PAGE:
Football 101: No. 24, Deion Sanders
OK, so you know the deal on the Football 101. Here’s the complete archive. Thanks for reading, and thanks for subscribing!
We roll on with the Top 25. Reminder that from here on, we’ll have a new Football 101 essay every Wednesday throughout the NFL season, leading right up to Super Bowl Sunday. And if you want to track the countdown, Brilliant Reader Ed B put together this awesome spreadsheet.
Recently, over at Football Perspective, two wonderful football historians — Bryan Frye and Brad Oremland — counted down the greatest football players in history. I have leaned on their knowledge and research throughout this countdown because I think they’re both incredibly smart about the game and because they really dug deep. I mean, Bryan counted down the THOUSAND best football players.
I have brought each of them up multiple times during this countdown, but today I want to focus specifically on them because, honestly, I think their disagreement on Deion Sanders is the clearest way to explain just what an oddity Sanders was.
Bryan ranks Deion as the 11th-best football player ever.
And Brad did not have Deion in his Top 100 (he ranked him 112th).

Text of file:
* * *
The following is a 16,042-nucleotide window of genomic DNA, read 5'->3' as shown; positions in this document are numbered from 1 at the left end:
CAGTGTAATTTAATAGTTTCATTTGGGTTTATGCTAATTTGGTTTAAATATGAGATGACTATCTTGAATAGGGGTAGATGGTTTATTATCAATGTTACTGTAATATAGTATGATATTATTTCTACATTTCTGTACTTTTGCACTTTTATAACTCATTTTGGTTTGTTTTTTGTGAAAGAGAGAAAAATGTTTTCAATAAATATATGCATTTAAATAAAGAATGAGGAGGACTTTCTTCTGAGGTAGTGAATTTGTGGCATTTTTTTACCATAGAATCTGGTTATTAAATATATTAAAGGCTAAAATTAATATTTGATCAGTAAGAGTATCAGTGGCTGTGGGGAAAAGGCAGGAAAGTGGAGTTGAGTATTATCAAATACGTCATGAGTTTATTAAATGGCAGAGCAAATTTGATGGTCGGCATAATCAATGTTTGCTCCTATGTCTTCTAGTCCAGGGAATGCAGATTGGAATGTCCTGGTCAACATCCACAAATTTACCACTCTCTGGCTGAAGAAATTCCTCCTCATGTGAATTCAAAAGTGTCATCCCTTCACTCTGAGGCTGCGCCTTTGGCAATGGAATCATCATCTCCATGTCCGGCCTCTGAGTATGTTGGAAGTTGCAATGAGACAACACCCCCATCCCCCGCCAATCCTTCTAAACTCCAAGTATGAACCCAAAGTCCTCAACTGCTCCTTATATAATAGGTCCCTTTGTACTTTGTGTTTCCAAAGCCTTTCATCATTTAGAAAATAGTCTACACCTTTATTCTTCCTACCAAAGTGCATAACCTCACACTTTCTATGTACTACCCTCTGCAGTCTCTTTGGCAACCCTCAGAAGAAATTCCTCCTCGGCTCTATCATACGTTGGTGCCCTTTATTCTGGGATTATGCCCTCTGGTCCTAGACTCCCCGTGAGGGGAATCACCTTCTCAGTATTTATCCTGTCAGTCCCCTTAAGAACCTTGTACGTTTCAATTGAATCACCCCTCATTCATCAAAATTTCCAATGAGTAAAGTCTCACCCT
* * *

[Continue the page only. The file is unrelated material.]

“Deion Sanders had a glaring hole in his game,” Brad wrote. “He wasn’t a tackler.”
“Teams didn’t pay him outrageous sums of money to tackle running backs on sweeps,” Bryan countered. “They paid him to remove the other team’s best receiver from the face of the earth. Sanders did that better than any other man ever to play.”
“He was,” Brad wrote, “sort of a defensive Cris Carter (“All Cris Carter does is catch touchdown passes”), who didn’t always give max effort on routine plays. … I’m not alone among analysts and historians in feeling that Sanders was overrated.”
“An interesting aspect of his personality is that he liked people to think he succeeded without really trying,” Bryan wrote, “but there have been several stories from teammates about Sanders carrying a DVD player with him and studying tape while teammates were relaxing. … Sanders was also known to keep detailed notes of offensive coordinators’ tendencies, route combinations, etc. … It was never as easy as he wanted us to think it was; he only made it look that way.”
Yes, Deion Sanders inspired strong feelings. He still does.
Keep reading with a 7-day free trial
Subscribe to JoeBlogs to keep reading this post and get 7 days of free access to the full post archives.